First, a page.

It’s easy to fall into ‘silo thinking’ in audio; where a company that is best known in one category cannot ‘branch out’ into another. Which means when WestminsterLab, best known for its small but deceptively powerful REI (and previous UNUM) power amplifiers, started talking about its Standard range of cables, I was at best ‘sceptical’. Then the boxes arrived; eight small, elegant, light brown boxes that prove you can make ‘interference-fit’ card (try opening them!) with similarly elegant thin white cables inside.
The cable is called ‘Standard’ to differentiate it from WestminsterLab’s more upscale ‘Ultra’ range, but the two have much in common (Ultra is effectively an even more refined version of Standard with premium-plus grade connectors), and both take a no-compromises approach to materials science and mechanical integrity. For example, most cable brands will tend to go with some variation on copper, silver, or an alloy of the two. In contrast, WestminsterLab uses its own formulation Autria Alloy, and solid cores of this conductor are used throughout the cable range. Each core is, of course, enamelled (a black enamel made to WestminsterLab’s own formulation), cryo-treated, polished to a fine degree, and then inserted into a PTFE tube as a dielectric.
Most electrical conductors are twisted pairs, triplets, or quads (depending on use) and the twist is used to help reduce induction and the deleterious effects of magnetic fields on the cable itself. However, twisting conductors around one another can play havoc with the cable’s capacitance and in extreme cases this can end up dulling high frequencies. To counter this, WestminsterLab developed its unique Vari-Twist layout, which – as the name suggests – changes the angle of layout through the cable, to keep capacitance low through the length of the cable, thereby avoiding a sonic ‘signature’. Finally, the typical metal braided shield is rejected because WestminsterLab claims instead of ‘grounding’ interference, a metal shield absorbs and feeds the interference back into the conductors. Instead it goes for a carbon-fibre braid that the company claims actually lives up to the goal of reducing interference.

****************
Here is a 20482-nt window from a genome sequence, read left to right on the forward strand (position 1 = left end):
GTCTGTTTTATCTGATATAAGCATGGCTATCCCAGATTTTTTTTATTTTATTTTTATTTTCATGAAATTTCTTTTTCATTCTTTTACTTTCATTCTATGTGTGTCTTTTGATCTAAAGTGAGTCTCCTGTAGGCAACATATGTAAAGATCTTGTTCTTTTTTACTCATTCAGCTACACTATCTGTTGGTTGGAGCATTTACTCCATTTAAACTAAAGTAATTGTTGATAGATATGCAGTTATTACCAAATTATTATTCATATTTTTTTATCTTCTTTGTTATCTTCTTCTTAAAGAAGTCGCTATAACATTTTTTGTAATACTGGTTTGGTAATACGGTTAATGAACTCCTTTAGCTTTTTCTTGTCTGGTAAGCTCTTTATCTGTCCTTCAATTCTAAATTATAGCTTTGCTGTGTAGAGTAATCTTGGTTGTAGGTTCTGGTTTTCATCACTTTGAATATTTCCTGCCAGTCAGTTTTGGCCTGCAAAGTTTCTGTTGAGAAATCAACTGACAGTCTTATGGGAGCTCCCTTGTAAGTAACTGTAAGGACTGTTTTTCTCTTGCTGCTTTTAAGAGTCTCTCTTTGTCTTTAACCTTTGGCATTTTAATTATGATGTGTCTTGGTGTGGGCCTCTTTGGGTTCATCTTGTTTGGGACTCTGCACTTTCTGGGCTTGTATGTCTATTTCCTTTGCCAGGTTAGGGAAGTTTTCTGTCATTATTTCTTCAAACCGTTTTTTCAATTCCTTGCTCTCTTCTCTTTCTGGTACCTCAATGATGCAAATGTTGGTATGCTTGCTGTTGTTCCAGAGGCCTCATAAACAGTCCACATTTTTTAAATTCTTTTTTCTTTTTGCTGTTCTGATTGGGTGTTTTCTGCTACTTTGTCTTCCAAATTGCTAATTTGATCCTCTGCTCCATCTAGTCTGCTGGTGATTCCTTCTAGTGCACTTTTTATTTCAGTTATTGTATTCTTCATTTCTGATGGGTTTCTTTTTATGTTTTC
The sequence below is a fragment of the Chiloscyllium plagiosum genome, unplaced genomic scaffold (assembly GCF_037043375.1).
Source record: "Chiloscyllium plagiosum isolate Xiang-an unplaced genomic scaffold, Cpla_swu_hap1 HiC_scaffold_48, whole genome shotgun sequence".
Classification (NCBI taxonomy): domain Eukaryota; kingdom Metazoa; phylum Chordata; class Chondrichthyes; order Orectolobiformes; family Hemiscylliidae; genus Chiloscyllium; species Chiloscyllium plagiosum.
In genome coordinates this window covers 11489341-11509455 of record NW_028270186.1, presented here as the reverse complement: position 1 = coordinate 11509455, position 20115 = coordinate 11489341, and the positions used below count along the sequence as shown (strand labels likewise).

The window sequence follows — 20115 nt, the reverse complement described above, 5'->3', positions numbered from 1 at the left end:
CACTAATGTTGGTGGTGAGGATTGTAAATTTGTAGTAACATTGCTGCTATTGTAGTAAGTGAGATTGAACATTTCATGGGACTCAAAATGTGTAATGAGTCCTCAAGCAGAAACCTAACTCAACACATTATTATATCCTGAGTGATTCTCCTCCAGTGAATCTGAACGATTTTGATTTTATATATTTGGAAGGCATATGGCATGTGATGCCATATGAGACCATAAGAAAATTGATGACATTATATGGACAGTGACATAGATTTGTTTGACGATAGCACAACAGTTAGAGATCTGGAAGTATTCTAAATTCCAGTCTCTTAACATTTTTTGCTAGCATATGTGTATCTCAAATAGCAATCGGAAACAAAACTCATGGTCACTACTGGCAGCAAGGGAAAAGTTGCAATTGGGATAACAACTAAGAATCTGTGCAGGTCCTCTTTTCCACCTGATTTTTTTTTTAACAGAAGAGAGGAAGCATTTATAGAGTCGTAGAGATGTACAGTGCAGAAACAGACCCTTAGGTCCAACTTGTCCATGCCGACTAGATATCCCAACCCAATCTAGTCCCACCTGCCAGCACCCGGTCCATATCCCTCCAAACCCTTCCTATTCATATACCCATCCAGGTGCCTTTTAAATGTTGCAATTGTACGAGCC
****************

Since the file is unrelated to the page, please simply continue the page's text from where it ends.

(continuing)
The same essential design is used for digital interconnect, analogue interconnect, loudspeaker, and power cables. As a result, there’s a sensational consistency between the cables. They are all directed toward the same musical goal. That might seem like stating the obvious (it is why people talk about cable looms and synergy, after all), but there’s always an exception, and it’s usually the USB cable. In fact, there’s good reason for this; Angus Leung of WestminsterLab was one of the first out of the USB starting gates developing a cable back in 2007, which developed many of the strategies used in today’s cables.